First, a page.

My Mistress's Sparrow is Dead: Great Love Stories from Chekhov to Munro ed. Jeffrey Eugenides (anthology)

Points of View: An Anthology of Stories ed. James Moffett & Kenneth R. McEelheny
Before They Are Hanged Joe Abercrombie 

The Last Argument of Kings Joe Abercrombie 

We Always Lived in the Castle Shirley Jackson                                                     

Tallula Rising Glen Duncan 
Peace by Gene Wolfe 

Station 11 Emily St. John Mandel                                                                         
Behold the Man Michael Moorcock (novella)

The Man Within Graham Greene 

My Cousin Rachel Daphne Du Maurier
 The Princess Bride William Goldman
A Little Life Hanya Yanagihara 

Bloodlines ed. Amanda Pillar (anthology)

The Year's Best Australian Fantasy & Horror 2013 ed. Liz Grzyb (anthology)

The Buried Giant Kazuo Ishiguro                                                               

The Roving Party Rohan Wilson 

Love and Romanpunk Tansy Rayner Roberts (collection)                                                                                                 
Orlando by Virginia Woolf
Selected Stories Fritz Leiber (collection)                       
The Hundred Thousand Kingdoms N.K Jemisin                                                  

The Dwarves by Markus Heitz                                        

Flying Dinosaurs: How Fearsome Reptiles Became Birds John Pickrell  (expository)

The Sleeping Sorceress (Elric #4) Michael Moorcock  

Thief of Lies Lucy Sussex (collection)  

Bad Brass Bradley Denton (novella from Rogues ed. George R.R. Marin & Gardner Dozois) 

A Dark Matter Peter Straub 

Inside Creative Writing: Interviews with Contemporary Writers ed. Graeme Harper (expository and a complete dud)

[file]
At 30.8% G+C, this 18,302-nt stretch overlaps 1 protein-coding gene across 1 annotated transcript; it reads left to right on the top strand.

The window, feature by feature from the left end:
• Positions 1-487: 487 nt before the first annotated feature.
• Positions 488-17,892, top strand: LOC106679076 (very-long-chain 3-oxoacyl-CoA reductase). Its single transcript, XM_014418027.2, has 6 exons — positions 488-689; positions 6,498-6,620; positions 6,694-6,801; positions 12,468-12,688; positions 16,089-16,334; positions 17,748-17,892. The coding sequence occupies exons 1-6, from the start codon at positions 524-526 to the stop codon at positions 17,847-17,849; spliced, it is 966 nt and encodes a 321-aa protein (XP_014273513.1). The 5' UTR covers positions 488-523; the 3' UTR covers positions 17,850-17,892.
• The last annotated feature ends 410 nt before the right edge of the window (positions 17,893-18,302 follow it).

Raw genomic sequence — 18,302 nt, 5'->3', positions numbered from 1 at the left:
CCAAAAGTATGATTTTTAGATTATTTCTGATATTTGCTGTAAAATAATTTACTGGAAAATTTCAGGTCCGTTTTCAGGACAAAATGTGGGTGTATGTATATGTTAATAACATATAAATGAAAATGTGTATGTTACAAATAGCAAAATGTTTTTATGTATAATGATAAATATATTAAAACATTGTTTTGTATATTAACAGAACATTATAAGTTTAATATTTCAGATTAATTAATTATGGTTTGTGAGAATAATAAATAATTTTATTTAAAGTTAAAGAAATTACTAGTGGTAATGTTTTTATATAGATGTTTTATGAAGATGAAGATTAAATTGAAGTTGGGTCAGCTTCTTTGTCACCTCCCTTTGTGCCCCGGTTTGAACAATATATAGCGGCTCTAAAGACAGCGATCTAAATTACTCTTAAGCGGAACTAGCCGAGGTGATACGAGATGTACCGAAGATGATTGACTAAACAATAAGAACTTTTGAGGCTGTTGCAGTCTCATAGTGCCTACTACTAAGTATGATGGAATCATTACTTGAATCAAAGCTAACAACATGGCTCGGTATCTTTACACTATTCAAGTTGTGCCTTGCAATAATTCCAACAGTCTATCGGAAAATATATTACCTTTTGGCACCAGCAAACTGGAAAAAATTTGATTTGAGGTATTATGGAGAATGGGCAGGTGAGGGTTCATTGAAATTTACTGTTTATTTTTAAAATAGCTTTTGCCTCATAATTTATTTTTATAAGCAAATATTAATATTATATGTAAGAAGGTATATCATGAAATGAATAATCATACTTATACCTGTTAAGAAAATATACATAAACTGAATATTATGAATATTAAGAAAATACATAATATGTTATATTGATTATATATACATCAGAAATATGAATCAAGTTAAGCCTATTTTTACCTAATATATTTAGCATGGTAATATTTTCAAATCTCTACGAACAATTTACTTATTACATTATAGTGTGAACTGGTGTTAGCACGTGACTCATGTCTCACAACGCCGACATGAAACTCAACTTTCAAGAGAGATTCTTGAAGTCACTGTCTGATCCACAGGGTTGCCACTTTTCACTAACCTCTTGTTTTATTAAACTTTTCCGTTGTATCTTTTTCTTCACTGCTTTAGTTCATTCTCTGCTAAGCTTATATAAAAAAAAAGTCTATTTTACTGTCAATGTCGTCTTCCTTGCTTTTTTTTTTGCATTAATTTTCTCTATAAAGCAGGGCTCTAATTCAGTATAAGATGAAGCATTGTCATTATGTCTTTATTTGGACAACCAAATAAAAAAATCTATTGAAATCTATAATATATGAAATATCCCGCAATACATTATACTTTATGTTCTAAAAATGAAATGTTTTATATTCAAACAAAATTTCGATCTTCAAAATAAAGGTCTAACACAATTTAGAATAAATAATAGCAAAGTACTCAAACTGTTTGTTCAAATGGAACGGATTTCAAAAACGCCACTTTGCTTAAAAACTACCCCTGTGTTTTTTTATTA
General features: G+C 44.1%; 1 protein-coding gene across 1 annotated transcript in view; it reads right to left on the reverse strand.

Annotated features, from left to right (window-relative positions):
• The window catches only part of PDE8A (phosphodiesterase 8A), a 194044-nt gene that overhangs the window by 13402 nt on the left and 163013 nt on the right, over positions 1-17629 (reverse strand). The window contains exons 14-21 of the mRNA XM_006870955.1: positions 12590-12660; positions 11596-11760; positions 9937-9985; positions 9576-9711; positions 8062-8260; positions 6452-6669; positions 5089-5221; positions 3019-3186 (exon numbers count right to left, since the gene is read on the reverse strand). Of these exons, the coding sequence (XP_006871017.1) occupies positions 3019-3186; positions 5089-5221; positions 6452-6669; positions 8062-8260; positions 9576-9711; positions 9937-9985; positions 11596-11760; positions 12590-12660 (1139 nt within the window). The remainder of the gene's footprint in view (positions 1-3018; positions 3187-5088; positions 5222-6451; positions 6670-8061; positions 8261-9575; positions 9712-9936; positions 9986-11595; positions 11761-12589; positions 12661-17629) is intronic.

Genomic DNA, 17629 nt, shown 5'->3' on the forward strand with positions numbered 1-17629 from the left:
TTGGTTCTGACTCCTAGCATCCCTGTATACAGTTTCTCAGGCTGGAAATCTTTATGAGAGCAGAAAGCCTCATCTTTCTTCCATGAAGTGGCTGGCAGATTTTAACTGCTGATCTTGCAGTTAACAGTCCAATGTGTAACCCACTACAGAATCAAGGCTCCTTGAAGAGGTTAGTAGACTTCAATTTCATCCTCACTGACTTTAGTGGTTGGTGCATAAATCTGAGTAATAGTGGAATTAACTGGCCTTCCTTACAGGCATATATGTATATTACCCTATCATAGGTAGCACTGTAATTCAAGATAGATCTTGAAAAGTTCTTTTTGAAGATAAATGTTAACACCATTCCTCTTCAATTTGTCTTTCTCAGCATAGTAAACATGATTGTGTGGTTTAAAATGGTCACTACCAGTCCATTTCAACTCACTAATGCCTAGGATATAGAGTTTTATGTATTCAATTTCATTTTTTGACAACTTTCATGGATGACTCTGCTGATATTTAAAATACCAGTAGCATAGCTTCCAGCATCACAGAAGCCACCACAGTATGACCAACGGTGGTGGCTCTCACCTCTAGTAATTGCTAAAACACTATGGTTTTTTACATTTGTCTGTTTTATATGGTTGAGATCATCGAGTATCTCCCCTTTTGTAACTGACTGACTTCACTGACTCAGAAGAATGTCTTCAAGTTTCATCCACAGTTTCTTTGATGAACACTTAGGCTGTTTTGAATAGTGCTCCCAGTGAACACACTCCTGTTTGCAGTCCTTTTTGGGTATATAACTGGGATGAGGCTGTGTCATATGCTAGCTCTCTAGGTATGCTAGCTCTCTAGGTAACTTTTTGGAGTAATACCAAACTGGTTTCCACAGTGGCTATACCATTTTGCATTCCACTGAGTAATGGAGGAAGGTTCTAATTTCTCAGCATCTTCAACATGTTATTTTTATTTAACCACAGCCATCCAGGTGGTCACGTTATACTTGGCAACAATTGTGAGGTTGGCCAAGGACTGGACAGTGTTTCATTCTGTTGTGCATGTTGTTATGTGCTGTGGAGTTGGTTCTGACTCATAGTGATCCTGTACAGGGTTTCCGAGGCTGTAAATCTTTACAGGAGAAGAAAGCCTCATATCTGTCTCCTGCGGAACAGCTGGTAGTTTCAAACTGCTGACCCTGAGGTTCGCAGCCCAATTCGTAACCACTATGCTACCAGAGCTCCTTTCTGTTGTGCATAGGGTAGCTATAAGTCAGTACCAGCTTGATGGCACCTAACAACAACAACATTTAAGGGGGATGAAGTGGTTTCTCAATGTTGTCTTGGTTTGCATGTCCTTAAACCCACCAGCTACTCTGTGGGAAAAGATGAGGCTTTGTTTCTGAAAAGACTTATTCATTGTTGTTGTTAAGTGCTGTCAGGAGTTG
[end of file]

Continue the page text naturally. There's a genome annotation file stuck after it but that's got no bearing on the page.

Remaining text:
Novel Highlights

I thought I’d mention my top 4 novel reads for the year  - many  came close.

 The Shadow Year by Jeffrey Ford

A wonderfully reflective novel relating to family, childhood and the neighbourhood, more like a memoir, but peppered throughout with a dark mystery. Superb.  Deserved its World Fantasy Award. 

The Prestige by Christopher Priest.

Dueling rival magicians from different backgrounds weave webs of deceit and illusion. Though there is a contemporary first person thread the text is largely epistolary, which suits the late Victorian and Edwardian era in which the novel is chiefly set.  In a structural sense, along with its intriguing unreliable narrators, The Prestige is a masterpiece. Very clever. 

The Blade Itself  by Jo Abercrombie

Love Abercrombie's short stories and I now say that I’m now a fan of his longer work too. Not everyone’s cup of tea but Abercrombie’s characters are vivid, there’s plenty of escapist action and acerbic humour and his lively active prose has dollops of impressive imagery. Perhaps Abercrombie tries too hard to subvert genre narrative conventions at times; the red herrings and overt subversion make it fall a little short in terms of overall plot but there are plenty of exceptional scenes. Gripping, fun and you’ll enjoy the series. 

The Year of the Ladybird by Graham Joyce

Joyce’s passing was a sad loss to the world of literature this year. The Year of the Ladybird is a gentle read and a wonderful love story. Set in an old fashioned summer entertainment camp in coastal Skegness, the novel’s nostalgic setting allows for an array of colourful characters. It explores a vanishing culture, nationalism, love and coming to terms with one’s past. A lovely summer read. 

Two anthologies really stood out for me (not including anthologies I have stories in or in recommended reading lists here as that just seems unethical): My Mistress's Sparrow is Dead: Great Love Stories from Chekhov to Munro ed. Jeffrey Eugenides and the old classic Points of View: An Anthology of Stories ed. James Moffett & Kenneth R McEelheny.

Like most anthologies there are a few stories I dislike,  but there are also many incredible works in these two anthologies. A few featured on last year's short story list and more will be on this year's (I'll put it up in soon) 

Wishing you all a fruitful, thoughtful and happy 2016.